Comcast might have to pay TiVo after losing a patent dispute

The X1 allegedly borrows TiVo's software ideas.

Comcast may be feeling a twinge of regret for hyping its X1 set-top boxes to the Moon and back. TiVo has won an International Trade Commission dispute accusing Comcast and its hardware partners (Arris and Technicolor) of violating patents through the X1 platform's approach to DVR recording and search. The case had originally covered six patents, but this still means Comcast could be on the hook for licensing fees if it wants to avoid a sales ban.

It won't be surprising if Comcast does what it can to contest the ITC ruling, and to some extent it already has: it counter-sued TiVo in 2016, accusing the company of breaching its contract by filing a matching civil lawsuit in Texas (a state that's often friendly to patent cases) instead of New York.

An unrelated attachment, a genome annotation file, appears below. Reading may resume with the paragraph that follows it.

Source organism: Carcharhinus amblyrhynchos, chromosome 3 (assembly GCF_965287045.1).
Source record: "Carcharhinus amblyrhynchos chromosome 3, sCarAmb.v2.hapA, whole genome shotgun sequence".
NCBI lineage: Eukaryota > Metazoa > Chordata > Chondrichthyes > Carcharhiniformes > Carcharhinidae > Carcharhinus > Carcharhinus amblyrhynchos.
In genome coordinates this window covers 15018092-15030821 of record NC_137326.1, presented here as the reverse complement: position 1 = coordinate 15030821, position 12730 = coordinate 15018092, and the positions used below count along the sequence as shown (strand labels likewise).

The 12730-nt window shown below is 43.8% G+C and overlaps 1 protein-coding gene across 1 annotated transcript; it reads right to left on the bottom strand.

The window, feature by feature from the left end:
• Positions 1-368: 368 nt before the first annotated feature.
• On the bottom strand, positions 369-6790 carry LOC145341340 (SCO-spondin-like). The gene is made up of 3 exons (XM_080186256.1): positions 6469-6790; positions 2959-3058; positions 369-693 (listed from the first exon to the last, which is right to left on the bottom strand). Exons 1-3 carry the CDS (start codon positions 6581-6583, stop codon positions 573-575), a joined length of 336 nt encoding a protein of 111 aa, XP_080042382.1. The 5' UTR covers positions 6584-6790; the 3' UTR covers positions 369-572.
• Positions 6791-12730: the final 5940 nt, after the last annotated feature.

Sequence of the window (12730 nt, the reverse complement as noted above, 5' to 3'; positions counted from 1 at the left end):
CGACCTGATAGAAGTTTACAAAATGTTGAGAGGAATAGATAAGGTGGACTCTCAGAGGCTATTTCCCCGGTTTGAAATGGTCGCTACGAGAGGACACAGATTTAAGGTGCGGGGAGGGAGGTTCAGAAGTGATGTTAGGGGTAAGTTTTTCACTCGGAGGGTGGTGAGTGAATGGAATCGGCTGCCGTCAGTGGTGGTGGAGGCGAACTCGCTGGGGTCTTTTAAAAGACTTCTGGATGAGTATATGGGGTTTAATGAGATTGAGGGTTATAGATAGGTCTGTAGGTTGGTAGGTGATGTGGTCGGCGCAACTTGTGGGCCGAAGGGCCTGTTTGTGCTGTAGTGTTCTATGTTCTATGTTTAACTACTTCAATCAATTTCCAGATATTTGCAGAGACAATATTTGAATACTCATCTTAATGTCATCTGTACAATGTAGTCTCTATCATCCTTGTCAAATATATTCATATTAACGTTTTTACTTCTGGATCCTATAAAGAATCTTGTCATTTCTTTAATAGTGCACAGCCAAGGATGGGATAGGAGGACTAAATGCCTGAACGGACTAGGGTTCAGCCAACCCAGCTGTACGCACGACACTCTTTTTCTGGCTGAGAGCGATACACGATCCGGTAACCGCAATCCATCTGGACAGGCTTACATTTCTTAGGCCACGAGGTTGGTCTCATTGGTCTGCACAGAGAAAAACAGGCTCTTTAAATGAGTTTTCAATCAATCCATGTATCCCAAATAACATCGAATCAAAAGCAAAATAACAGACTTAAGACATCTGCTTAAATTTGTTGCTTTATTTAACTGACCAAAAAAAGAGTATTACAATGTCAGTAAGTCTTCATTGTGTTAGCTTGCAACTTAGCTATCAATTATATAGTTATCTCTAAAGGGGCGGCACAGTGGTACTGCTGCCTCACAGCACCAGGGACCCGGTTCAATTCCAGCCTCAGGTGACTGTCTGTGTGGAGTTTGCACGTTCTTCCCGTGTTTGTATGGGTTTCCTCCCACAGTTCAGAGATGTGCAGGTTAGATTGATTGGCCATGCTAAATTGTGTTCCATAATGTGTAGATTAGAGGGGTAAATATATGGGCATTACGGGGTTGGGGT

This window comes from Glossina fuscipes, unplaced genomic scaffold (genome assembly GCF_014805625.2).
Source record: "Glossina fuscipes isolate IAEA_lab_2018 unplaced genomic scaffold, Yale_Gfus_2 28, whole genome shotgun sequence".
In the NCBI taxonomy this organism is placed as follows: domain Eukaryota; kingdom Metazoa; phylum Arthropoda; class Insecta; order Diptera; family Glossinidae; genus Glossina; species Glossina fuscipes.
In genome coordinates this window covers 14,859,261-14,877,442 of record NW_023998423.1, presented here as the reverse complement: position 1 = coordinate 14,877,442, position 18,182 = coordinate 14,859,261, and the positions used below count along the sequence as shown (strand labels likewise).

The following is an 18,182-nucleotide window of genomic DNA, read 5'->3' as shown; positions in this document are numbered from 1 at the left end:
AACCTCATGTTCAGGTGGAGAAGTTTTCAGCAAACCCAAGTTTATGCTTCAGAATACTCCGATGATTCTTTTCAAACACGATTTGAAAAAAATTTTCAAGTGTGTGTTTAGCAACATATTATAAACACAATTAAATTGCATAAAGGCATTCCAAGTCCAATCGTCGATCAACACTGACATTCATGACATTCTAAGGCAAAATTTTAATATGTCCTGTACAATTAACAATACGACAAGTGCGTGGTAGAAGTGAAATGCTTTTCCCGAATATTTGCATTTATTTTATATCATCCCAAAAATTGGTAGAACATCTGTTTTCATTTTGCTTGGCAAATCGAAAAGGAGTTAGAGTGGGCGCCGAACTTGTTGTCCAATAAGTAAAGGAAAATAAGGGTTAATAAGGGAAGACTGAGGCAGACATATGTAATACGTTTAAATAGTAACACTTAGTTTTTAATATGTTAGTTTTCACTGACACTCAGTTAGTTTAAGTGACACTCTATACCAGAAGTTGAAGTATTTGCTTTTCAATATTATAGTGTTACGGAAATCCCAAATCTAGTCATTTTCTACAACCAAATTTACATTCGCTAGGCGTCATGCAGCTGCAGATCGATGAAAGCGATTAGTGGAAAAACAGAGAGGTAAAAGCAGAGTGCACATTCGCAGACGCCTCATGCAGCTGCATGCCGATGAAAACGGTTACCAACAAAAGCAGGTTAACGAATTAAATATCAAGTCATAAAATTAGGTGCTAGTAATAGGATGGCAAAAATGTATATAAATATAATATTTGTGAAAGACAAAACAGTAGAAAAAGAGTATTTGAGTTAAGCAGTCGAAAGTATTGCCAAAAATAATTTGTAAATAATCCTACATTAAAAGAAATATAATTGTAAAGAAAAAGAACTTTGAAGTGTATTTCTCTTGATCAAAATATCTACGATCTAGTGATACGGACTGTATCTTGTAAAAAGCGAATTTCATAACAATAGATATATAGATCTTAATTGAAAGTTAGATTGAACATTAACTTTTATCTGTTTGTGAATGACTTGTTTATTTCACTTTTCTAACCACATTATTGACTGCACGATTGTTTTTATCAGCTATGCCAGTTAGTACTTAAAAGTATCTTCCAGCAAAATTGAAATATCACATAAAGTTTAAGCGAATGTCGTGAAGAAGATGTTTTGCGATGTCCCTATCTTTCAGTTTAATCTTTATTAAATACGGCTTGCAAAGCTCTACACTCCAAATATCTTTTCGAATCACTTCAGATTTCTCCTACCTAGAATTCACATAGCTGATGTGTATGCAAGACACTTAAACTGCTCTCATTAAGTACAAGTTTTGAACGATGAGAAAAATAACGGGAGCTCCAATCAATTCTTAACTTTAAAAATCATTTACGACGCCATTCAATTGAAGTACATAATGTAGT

The verdict may seem speedy given that the dispute began in spring 2016 (shortly before Rovi bought TiVo), but the outcome isn't totally surprising. Neither Rovi nor TiVo were strangers to patent fights before they tied the knot, and both of them know that the ITC tends to produce results far sooner than conventional courtroom battles. If anything, the surprise is simply that it isn't a clean-cut victory. TiVo was no doubt hoping that all its patent challenges would have survived scrutiny, giving it more leverage over Comcast when pushing for a settlement.